All children in England will go back to school full-time in September, under current plans.
The announcement was made by Education Secretary Gavin Williamson, who said: "School is vital to every one of our children".
In June, Year 1 and Year 6 students were allowed to return, but with no more than 15 pupils in each classroom.
Now plans are being made to make it safe for everyone to go back in time for the new school year, with class sizes expected to be larger again.
The news comes after the Prime Minister, Boris Johnson, announced a £1 billion fund to help England's children catch up with learning.
Schools are going to be told how the plans will work in the next two weeks.
But, some people don't think that this is a good idea and are worried about children's safety and class sizes getting bigger.
At the moment the government has told schools that desks should be spaced as far apart as possible and lunch, break, drop-off and pick-up times need to be spaced at different times of the day.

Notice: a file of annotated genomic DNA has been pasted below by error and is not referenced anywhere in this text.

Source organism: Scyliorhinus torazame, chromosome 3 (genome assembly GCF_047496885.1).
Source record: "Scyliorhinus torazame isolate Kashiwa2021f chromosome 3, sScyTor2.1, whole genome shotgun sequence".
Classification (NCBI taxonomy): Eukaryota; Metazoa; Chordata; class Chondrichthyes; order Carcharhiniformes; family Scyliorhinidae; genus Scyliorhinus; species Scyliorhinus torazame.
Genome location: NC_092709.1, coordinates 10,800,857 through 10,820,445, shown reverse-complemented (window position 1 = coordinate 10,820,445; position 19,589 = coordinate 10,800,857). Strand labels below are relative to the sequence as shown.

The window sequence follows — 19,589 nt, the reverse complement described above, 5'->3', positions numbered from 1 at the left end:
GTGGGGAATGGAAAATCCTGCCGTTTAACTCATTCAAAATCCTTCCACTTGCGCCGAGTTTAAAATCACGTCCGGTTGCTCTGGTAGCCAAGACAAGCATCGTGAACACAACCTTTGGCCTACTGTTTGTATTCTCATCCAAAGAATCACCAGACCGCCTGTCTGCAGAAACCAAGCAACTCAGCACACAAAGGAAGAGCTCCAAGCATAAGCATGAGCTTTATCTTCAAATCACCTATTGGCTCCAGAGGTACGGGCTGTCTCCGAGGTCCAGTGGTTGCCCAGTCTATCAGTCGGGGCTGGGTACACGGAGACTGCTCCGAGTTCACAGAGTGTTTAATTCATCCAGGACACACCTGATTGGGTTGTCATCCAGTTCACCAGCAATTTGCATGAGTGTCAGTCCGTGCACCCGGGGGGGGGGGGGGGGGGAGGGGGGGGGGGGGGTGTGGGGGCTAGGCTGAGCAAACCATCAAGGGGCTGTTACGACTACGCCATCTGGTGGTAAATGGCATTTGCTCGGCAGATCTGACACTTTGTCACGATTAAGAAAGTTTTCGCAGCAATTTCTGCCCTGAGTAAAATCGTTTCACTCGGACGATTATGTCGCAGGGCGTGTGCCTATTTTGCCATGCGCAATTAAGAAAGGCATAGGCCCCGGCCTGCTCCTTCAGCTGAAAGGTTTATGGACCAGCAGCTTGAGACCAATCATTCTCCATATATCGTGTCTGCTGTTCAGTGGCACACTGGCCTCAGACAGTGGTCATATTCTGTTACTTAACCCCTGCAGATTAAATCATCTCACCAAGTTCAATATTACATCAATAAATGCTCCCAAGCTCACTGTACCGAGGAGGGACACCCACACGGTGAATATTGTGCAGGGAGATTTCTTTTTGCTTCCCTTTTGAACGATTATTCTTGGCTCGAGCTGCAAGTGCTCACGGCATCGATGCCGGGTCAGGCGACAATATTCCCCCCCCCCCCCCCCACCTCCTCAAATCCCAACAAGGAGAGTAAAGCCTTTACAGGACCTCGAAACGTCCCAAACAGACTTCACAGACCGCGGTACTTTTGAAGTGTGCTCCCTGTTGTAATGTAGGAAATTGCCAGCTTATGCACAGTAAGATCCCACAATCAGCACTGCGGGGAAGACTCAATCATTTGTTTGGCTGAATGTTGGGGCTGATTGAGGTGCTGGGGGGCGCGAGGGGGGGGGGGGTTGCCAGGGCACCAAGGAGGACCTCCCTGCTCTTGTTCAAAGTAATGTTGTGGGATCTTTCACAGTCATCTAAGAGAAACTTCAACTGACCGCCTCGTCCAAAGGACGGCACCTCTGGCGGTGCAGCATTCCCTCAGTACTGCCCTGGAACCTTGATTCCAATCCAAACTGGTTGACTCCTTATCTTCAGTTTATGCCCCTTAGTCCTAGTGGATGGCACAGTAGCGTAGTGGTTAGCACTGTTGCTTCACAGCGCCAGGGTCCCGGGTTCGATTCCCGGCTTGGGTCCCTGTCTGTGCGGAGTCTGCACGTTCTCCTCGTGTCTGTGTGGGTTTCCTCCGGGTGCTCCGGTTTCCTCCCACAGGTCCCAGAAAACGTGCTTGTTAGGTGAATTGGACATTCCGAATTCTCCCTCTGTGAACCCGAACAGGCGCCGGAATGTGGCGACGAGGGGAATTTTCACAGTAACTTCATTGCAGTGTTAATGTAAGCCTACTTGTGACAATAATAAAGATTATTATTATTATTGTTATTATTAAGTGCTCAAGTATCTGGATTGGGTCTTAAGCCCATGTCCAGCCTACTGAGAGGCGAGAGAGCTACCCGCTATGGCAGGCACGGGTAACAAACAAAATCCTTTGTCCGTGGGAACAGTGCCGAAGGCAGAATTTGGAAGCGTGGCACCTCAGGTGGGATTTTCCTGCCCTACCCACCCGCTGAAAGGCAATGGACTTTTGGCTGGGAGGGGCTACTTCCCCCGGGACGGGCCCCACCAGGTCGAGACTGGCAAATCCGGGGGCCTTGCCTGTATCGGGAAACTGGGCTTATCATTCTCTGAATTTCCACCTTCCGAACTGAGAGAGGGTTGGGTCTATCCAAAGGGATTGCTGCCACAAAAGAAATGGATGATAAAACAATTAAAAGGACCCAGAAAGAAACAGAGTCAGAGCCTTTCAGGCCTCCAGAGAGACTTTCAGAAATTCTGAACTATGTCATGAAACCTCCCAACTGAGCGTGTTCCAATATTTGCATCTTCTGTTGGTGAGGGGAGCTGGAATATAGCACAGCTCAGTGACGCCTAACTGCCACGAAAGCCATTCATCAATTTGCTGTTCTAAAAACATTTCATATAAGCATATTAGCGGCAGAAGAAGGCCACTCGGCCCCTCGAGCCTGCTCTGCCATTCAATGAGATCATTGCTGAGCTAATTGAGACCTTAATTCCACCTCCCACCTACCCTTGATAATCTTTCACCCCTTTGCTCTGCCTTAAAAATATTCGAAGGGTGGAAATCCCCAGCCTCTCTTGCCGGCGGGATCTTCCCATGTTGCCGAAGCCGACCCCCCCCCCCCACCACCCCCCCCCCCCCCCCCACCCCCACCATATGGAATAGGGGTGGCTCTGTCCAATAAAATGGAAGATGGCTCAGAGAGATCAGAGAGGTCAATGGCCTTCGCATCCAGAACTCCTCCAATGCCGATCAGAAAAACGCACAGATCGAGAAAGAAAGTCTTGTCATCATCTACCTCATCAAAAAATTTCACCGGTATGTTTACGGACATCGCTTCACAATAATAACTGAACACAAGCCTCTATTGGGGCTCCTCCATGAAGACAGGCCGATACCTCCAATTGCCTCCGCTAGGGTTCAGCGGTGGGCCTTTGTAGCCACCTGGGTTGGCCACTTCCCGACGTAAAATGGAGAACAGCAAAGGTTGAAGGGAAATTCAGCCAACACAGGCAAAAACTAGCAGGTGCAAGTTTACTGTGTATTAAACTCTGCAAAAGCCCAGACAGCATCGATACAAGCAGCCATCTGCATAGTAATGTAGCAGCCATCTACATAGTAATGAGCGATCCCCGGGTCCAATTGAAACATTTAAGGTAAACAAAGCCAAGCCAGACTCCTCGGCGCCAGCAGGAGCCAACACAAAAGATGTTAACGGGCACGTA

"There is no social distancing if you've got 30 children in one classroom," said Kevin Courtney, joint general secretary of the National Education Union.
Mr Williamson has stressed though to parents that "the well-being of your children is the absolute top priority for every single one of us".
The current school opening plans aren't the same in England, Wales, Scotland and Northern Ireland.
Social distancing in schools has been reduced to one-metre in Northern Ireland, where plans are in place for a full reopening of schools in September.